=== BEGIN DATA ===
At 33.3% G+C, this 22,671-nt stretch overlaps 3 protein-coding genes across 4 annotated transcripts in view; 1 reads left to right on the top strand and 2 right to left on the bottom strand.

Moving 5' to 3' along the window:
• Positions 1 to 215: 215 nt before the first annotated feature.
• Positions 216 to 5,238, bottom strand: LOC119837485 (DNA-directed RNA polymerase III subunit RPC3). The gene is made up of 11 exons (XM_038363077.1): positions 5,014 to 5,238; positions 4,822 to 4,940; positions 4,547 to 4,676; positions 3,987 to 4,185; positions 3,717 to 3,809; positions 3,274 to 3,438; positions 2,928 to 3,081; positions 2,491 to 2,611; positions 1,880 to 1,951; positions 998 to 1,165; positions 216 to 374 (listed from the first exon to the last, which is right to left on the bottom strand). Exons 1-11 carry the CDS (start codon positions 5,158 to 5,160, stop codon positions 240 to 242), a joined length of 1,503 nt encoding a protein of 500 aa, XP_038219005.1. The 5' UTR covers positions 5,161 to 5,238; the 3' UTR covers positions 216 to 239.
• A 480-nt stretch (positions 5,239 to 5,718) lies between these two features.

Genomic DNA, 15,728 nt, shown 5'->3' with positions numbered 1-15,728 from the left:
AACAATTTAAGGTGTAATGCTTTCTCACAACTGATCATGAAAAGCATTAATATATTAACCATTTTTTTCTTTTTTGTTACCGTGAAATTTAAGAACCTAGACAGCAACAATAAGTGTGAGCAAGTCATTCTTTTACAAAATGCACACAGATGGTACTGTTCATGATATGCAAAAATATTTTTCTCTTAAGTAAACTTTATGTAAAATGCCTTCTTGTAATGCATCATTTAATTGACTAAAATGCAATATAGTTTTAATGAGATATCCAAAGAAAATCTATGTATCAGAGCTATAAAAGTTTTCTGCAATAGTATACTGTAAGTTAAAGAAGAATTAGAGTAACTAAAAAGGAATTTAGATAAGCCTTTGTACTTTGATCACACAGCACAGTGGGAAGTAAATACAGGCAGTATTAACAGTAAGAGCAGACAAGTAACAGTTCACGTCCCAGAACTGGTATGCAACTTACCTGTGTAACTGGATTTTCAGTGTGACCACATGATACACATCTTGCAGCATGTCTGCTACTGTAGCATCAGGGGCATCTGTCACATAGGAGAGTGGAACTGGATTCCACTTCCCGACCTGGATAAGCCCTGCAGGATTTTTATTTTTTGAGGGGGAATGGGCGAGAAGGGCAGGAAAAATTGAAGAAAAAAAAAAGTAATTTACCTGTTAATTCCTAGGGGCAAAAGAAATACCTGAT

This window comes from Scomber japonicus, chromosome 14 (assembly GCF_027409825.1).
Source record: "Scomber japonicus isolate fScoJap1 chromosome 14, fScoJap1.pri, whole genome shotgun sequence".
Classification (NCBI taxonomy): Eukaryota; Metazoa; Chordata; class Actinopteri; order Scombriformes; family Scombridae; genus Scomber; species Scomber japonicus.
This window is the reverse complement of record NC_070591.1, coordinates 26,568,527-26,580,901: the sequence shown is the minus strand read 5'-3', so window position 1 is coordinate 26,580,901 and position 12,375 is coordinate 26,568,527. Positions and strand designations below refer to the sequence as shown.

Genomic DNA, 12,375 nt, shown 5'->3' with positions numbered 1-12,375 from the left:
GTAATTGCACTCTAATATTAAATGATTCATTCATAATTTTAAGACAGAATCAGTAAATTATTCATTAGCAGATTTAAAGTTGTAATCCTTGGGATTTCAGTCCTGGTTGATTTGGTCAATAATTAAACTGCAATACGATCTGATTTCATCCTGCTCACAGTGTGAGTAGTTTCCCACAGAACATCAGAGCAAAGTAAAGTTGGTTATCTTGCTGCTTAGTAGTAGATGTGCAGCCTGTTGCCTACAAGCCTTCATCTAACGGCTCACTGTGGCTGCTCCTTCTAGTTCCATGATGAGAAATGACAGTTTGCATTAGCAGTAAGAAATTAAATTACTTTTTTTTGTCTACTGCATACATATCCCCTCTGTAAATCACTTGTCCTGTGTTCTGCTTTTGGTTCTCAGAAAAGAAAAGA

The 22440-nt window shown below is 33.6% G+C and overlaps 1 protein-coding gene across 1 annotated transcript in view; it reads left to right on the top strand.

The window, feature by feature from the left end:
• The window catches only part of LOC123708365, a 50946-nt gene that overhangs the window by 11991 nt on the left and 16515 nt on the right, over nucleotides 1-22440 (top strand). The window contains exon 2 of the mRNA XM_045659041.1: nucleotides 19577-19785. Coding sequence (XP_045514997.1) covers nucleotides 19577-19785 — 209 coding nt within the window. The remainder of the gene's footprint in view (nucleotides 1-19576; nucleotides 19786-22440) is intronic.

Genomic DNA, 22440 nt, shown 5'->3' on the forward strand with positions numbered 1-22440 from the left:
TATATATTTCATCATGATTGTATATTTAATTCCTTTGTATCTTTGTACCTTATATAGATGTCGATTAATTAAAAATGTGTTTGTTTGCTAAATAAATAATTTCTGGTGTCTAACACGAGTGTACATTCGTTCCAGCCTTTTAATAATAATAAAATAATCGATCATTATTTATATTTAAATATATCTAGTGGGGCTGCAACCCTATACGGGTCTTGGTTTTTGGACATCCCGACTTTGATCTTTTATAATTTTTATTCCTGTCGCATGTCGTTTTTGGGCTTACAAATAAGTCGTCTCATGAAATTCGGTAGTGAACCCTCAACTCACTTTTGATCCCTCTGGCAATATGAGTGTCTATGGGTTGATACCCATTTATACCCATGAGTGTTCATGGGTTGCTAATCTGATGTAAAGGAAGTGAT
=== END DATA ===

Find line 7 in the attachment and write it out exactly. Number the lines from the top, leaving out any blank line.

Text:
AACAATTTAAGGTGTAATGCTTTCTCACAACTGATCATGAAAAGCATTAATATATTAACCATTTTTTTCTTTTTTGTTACCGTGAAATTTAAGAACCTAGACAGCAACAATAAGTGTGAGCAAGTCATTCTTTTACAAAATGCACACAGATGGTACTGTTCATGATATGCAAAAATATTTTTCTCTTAAGTAAACTTTATGTAAAATGCCTTCTTGTAATGCATCATTTAATTGACTAAAATGCAATATAGTTTTAATGAGATATCCAAAGAAAATCTATGTATCAGAGCTATAAAAGTTTTCTGCAATAGTATACTGTAAGTTAAAGAAGAATTAGAGTAACTAAAAAGGAATTTAGATAAGCCTTTGTACTTTGATCACACAGCACAGTGGGAAGTAAATACAGGCAGTATTAACAGTAAGAGCAGACAAGTAACAGTTCACGTCCCAGAACTGGTATGCAACTTACCTGTGTAACTGGATTTTCAGTGTGACCACATGATACACATCTTGCAGCATGTCTGCTACTGTAGCATCAGGGGCATCTGTCACATAGGAGAGTGGAACTGGATTCCACTTCCCGACCTGGATAAGCCCTGCAGGATTTTTATTTTTTGAGGGGGAATGGGCGAGAAGGGCAGGAAAAATTGAAGAAAAAAAAAAGTAATTTACCTGTTAATTCCTAGGGGCAAAAGAAATACCTGAT